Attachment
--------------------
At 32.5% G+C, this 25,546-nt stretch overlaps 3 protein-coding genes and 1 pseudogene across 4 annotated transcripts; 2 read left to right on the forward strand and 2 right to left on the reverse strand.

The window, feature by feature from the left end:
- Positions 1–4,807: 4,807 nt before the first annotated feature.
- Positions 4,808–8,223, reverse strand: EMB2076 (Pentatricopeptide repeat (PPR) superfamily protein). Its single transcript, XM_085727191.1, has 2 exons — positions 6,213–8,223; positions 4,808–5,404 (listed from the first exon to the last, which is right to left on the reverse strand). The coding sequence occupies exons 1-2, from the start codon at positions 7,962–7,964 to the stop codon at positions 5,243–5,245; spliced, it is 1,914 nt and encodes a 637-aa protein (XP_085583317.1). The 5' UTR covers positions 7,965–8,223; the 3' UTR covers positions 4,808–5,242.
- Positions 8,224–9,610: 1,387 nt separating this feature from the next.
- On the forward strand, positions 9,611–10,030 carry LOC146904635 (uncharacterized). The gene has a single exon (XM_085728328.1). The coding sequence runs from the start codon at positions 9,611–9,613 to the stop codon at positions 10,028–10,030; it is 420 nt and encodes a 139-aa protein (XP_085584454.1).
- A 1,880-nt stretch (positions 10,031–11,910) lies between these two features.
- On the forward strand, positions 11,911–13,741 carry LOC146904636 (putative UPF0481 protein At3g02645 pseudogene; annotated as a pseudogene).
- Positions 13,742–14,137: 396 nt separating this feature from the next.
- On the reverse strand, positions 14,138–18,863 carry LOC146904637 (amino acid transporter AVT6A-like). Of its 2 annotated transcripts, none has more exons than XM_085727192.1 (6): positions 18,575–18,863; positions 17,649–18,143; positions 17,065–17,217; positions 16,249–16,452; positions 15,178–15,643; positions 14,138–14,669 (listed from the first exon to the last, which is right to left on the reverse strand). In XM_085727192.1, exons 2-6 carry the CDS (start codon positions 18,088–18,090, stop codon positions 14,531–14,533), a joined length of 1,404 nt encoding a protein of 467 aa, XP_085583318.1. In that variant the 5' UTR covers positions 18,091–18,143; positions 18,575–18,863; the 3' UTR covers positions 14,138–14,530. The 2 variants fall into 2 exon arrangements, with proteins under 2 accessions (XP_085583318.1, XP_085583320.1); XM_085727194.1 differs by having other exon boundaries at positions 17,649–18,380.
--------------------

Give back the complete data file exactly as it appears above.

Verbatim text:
At 32.5% G+C, this 25,546-nt stretch overlaps 3 protein-coding genes and 1 pseudogene across 4 annotated transcripts; 2 read left to right on the forward strand and 2 right to left on the reverse strand.

The window, feature by feature from the left end:
- Positions 1–4,807: 4,807 nt before the first annotated feature.
- Positions 4,808–8,223, reverse strand: EMB2076 (Pentatricopeptide repeat (PPR) superfamily protein). Its single transcript, XM_085727191.1, has 2 exons — positions 6,213–8,223; positions 4,808–5,404 (listed from the first exon to the last, which is right to left on the reverse strand). The coding sequence occupies exons 1-2, from the start codon at positions 7,962–7,964 to the stop codon at positions 5,243–5,245; spliced, it is 1,914 nt and encodes a 637-aa protein (XP_085583317.1). The 5' UTR covers positions 7,965–8,223; the 3' UTR covers positions 4,808–5,242.
- Positions 8,224–9,610: 1,387 nt separating this feature from the next.
- On the forward strand, positions 9,611–10,030 carry LOC146904635 (uncharacterized). The gene has a single exon (XM_085728328.1). The coding sequence runs from the start codon at positions 9,611–9,613 to the stop codon at positions 10,028–10,030; it is 420 nt and encodes a 139-aa protein (XP_085584454.1).
- A 1,880-nt stretch (positions 10,031–11,910) lies between these two features.
- On the forward strand, positions 11,911–13,741 carry LOC146904636 (putative UPF0481 protein At3g02645 pseudogene; annotated as a pseudogene).
- Positions 13,742–14,137: 396 nt separating this feature from the next.
- On the reverse strand, positions 14,138–18,863 carry LOC146904637 (amino acid transporter AVT6A-like). Of its 2 annotated transcripts, none has more exons than XM_085727192.1 (6): positions 18,575–18,863; positions 17,649–18,143; positions 17,065–17,217; positions 16,249–16,452; positions 15,178–15,643; positions 14,138–14,669 (listed from the first exon to the last, which is right to left on the reverse strand). In XM_085727192.1, exons 2-6 carry the CDS (start codon positions 18,088–18,090, stop codon positions 14,531–14,533), a joined length of 1,404 nt encoding a protein of 467 aa, XP_085583318.1. In that variant the 5' UTR covers positions 18,091–18,143; positions 18,575–18,863; the 3' UTR covers positions 14,138–14,530. The 2 variants fall into 2 exon arrangements, with proteins under 2 accessions (XP_085583318.1, XP_085583320.1); XM_085727194.1 differs by having other exon boundaries at positions 17,649–18,380.